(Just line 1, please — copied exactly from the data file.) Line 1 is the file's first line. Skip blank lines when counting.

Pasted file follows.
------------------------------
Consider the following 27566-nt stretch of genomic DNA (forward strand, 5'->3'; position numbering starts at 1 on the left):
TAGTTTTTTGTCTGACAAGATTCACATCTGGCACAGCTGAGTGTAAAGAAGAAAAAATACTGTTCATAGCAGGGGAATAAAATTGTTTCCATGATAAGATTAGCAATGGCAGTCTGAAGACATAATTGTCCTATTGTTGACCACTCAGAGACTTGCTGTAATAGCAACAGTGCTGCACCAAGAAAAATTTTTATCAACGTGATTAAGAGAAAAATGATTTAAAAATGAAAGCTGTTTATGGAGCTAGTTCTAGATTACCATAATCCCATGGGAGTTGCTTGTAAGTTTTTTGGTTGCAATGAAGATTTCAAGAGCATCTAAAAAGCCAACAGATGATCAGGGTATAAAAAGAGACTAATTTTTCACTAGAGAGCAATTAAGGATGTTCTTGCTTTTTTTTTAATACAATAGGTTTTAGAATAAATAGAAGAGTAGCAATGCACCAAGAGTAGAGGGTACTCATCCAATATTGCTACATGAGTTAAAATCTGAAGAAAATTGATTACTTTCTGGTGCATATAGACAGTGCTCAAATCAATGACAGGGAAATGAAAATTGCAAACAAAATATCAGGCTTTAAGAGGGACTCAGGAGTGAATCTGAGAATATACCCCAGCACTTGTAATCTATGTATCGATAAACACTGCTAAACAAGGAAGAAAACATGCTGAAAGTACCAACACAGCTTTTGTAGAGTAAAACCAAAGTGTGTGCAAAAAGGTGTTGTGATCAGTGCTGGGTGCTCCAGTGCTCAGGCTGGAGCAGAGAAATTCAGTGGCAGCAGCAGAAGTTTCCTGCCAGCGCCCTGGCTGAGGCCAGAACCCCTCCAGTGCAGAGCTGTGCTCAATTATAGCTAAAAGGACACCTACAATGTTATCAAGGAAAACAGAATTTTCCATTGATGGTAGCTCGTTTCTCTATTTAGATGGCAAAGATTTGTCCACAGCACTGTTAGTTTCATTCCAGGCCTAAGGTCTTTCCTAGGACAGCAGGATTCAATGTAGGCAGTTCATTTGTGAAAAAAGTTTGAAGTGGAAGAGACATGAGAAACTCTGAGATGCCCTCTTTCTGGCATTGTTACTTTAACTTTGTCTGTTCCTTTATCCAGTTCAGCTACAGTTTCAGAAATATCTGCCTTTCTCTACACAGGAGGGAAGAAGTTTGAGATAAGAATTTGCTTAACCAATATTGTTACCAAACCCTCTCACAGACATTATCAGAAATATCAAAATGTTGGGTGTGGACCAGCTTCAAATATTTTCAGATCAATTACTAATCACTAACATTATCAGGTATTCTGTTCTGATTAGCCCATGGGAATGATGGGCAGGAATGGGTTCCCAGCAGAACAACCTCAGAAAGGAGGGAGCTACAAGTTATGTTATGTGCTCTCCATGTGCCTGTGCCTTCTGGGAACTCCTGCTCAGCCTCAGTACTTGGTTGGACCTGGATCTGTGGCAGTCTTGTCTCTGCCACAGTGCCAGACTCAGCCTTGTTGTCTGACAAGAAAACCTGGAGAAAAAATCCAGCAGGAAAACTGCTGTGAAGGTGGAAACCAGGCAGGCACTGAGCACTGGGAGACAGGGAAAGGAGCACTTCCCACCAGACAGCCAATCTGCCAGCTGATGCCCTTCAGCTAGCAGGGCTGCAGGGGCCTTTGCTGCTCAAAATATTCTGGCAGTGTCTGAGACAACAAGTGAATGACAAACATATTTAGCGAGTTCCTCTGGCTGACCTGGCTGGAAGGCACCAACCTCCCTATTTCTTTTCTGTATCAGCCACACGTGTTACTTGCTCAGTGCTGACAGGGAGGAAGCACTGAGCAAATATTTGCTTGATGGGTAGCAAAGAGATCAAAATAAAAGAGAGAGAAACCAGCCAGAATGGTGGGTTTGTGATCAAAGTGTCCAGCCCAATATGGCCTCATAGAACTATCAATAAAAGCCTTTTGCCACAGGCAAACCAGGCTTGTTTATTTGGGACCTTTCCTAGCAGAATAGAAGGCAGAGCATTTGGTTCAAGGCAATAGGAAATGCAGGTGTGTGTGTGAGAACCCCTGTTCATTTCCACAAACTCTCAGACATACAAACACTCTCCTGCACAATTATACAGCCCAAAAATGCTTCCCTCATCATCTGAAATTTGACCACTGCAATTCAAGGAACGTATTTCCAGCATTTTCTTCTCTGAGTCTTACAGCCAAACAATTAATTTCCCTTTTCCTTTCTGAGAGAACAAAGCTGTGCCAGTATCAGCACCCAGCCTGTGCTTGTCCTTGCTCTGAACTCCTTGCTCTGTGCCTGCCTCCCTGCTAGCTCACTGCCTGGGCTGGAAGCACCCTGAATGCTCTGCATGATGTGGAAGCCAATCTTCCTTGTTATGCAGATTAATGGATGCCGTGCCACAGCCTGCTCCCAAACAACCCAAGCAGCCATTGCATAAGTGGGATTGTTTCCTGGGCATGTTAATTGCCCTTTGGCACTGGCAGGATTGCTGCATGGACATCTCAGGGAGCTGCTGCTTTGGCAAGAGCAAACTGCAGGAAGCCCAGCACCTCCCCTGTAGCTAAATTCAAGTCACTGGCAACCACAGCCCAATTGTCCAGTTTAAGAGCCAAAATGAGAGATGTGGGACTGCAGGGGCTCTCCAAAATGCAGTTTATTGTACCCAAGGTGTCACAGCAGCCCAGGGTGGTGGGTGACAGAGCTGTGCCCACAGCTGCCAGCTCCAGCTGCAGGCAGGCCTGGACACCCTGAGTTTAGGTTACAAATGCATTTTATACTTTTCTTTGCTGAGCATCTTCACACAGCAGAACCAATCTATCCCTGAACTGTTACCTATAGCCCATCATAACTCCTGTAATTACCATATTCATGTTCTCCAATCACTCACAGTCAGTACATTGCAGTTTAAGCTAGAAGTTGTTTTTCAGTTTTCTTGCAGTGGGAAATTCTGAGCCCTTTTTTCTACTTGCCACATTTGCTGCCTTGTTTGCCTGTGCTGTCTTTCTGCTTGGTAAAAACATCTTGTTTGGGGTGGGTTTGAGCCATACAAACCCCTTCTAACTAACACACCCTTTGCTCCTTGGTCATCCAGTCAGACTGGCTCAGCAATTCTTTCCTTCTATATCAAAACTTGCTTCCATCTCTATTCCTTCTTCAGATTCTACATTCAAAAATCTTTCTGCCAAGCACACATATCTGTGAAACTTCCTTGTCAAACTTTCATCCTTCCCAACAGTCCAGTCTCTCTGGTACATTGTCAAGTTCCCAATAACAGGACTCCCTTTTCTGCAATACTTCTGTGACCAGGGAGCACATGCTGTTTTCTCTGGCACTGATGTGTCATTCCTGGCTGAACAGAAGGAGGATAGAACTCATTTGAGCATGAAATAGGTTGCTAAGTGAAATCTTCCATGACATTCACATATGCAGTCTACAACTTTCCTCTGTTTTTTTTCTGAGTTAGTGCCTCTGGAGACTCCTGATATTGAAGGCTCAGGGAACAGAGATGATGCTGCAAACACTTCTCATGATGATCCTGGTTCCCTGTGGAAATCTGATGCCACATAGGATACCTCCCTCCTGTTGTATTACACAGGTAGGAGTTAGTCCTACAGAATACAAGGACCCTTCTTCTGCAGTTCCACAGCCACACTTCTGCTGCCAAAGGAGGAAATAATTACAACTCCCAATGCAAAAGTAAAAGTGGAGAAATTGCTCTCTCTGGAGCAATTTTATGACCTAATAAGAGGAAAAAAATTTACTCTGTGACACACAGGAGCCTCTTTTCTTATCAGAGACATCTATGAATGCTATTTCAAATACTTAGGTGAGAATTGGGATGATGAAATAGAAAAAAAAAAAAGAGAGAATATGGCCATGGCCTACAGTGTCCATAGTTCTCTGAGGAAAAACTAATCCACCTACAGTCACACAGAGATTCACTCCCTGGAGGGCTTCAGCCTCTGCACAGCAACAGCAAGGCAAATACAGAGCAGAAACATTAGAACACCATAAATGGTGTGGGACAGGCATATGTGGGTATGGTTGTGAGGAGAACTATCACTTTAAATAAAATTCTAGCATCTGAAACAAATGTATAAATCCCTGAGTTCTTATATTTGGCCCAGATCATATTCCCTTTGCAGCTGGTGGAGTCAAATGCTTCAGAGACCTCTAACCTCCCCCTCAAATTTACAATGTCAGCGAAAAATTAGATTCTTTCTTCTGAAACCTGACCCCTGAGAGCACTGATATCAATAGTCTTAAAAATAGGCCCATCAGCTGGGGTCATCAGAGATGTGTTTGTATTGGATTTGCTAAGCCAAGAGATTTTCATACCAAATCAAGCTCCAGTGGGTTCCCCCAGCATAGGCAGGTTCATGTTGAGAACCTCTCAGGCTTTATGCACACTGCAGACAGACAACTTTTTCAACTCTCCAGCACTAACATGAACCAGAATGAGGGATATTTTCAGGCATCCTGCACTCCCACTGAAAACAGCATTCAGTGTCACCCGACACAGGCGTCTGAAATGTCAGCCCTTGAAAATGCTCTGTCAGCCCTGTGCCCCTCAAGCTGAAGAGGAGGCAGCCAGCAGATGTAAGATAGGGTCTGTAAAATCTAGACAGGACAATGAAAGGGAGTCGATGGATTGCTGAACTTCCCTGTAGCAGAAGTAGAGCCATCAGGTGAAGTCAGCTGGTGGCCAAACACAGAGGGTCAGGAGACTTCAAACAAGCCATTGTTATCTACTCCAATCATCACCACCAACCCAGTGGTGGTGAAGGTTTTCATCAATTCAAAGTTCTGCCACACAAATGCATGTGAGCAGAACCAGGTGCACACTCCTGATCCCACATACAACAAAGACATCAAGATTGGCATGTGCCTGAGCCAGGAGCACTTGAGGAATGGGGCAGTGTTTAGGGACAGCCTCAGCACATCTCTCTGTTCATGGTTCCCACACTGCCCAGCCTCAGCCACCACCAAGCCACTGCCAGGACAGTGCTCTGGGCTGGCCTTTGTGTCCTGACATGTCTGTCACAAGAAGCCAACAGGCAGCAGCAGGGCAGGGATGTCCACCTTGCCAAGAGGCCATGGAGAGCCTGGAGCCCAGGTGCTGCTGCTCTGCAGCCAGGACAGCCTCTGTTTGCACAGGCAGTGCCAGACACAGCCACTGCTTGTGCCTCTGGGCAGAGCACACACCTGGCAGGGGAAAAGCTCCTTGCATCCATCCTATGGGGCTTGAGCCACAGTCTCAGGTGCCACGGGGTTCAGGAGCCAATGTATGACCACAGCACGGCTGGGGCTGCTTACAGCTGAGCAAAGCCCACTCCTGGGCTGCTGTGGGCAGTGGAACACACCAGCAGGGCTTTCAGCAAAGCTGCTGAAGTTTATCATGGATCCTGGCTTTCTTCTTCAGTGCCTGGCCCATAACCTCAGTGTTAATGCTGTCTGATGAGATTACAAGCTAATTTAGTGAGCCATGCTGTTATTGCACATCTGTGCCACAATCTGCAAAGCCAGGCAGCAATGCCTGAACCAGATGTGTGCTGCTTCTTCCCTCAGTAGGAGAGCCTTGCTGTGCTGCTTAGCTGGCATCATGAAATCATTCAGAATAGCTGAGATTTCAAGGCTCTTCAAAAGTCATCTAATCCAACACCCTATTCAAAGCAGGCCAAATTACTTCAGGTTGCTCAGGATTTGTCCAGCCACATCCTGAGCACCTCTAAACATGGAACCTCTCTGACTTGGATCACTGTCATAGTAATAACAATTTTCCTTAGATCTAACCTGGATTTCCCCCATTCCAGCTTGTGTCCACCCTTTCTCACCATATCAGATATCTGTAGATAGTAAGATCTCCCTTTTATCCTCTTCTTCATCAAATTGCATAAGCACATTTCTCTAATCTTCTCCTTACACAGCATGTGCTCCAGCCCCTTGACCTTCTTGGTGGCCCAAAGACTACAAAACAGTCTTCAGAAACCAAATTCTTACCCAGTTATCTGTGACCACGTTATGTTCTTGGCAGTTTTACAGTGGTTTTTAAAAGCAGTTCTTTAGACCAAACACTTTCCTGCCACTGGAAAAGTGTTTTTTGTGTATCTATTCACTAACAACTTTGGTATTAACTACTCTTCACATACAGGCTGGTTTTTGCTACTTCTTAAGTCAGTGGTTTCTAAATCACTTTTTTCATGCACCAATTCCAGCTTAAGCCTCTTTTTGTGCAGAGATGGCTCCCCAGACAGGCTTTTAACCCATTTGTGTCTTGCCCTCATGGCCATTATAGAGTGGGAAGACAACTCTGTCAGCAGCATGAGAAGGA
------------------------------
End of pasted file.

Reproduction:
Consider the following 27566-nt stretch of genomic DNA (forward strand, 5'->3'; position numbering starts at 1 on the left):